17. When I am pregnant, which has been about half of the last 6 years, I have limited activity due to bad hip and me being high risk... but I try to stay active and walk as much as possible. When I am not pregnant, I run! And I do beach body. My husband loves to run and we are planning to train for a 10K after blessing #4 gets here in September. The motivation is that I come from a whole line of overweight people and I want to set a good example for my children of what it is to take proper care of this body God gave us.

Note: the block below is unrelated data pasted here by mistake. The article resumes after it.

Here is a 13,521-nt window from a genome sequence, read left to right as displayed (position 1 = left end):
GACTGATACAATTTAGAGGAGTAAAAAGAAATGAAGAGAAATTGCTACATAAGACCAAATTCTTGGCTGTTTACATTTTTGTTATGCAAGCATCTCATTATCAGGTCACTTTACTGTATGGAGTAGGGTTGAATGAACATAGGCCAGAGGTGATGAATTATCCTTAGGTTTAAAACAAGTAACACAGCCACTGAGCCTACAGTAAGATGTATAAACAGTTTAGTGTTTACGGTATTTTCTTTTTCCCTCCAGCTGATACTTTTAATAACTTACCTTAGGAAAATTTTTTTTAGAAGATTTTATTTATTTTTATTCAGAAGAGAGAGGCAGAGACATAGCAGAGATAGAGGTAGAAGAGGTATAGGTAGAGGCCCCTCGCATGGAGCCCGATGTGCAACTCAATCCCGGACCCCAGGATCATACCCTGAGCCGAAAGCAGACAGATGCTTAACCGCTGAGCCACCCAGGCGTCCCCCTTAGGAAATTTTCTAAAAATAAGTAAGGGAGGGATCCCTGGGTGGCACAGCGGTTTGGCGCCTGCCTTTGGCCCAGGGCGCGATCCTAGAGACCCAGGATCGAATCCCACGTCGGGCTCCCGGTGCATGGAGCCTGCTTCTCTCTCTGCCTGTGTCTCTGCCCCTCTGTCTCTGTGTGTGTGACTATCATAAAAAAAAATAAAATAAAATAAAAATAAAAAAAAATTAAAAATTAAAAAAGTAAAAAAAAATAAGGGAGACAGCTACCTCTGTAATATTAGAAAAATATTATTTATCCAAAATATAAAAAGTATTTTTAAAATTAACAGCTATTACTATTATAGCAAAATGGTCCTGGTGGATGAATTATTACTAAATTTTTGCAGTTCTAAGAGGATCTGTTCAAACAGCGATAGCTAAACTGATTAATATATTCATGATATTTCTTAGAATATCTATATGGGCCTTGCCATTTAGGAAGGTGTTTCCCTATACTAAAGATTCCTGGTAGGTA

18. I have a DD who can really focus on seat work and it gets done more effectively that way in my house rather than lots of breaks. We did quite a bit of work for K, and are doing a lot more for 1st (we school year round). She can handle it; all kids are different. She is a good influence for my DS, though I give him more breaks. We school in the morning, with a break for snack mid morning. It lends our afternoon to more active and informal pursuits, as well as crafty projects. Math - 40 minutes to 1 hour. Mathseeds and Splashmath online in free time - kids think it is fun and computer time is a reward. This time does include both seat work and related games or work with manipulatives; we are now doing RighStart - so it all goes together. Bible - 10-20 minutes-ish; using CLE - read the kids the story during breakfast, they do the worksheet. My husband does devotions at night. We are hoping to get into AWANA once we move next month; the church we are going to be attending has it. Language Arts (I lump together because one day WWE may take longer than FLL, or Spelling, or Reading, so it is a block) - 1 hours to 1.5 hours. DD reading a book to me may or may not make it into this time slot, but it happens every day. Reading Eggs is done in free time. Science - 3 x Week, my husband reads to them at night related to our curriculum; for the coming school year, he will be reading to them from the Sassafras novels. This allows my husband to engage with the kids education, spend more time with them (we are bumping their bedtime from 8 to 830), and also frees up time for me during the day. Our actual science time will be on par with last year, at 3 x week, 30 minutes, with a long wrap up time, taking 50-90 minutes. We don't include nature study, field trips, or gardening in this.. those are fund afternoon activities that don't really follow with our formal curriculum. History - 3-4 x week, 30 minutes to 1 hour. SOTW is listened to in the car on the way to activities, usually twice. We did SOTW in pieces informally last year, this year it will be formal - but again listening to it outside of regular school hours frees up time during school, and also makes use of car time (on way to CC, Tennis, Music lesson, Kung Fu, etc.) Geography - 15 minutes; extra to map work in CC or the AG from SOTW. We are doing Evan Moor Beginning Geography, 3 x week. Spanish - 2 x week, with a goal of 4 x week, 30 minutes. I don't do Science and History in blocks, so I can't help with that. Enrichments: CC - 1 day/week at a community and 20 minutes each day reviewing the memory work (we are using the notebooks from Wisdom & Righteousness) Music - Daily practice of 20 minutes, except for day when their is private lesson which is 30-45 minutes. Once per week, Music Appreciation with "World's Greatest Composers" by CoaH - 40 minutes to 1 hour. Fitness - 1 x week we do an activity from Homeschool Family Fitness (from Sonlight). 1 x week, they go to Kung Fu (45 minutes). 2 x week, they go to tennis (1 hour); DD maybe adding a day for a 45 minutes private lesson. And everyday we are out at the park or beach or riding bikes or climbing trees. We will be schooling Monday, Tuesday, Thursday, Friday, and CC Community on Wednesday with Music Appreciation, Art Appreciation, a field trip or a project in the afternoon. Id have to go look at my HSTOnline schedules to see exactly how much time we are totaling out to.. but generally I just like to say we do school in the morning - we are done around lunch. But there are subjects and things we do in the afternoon, but not the core. Hope that helps!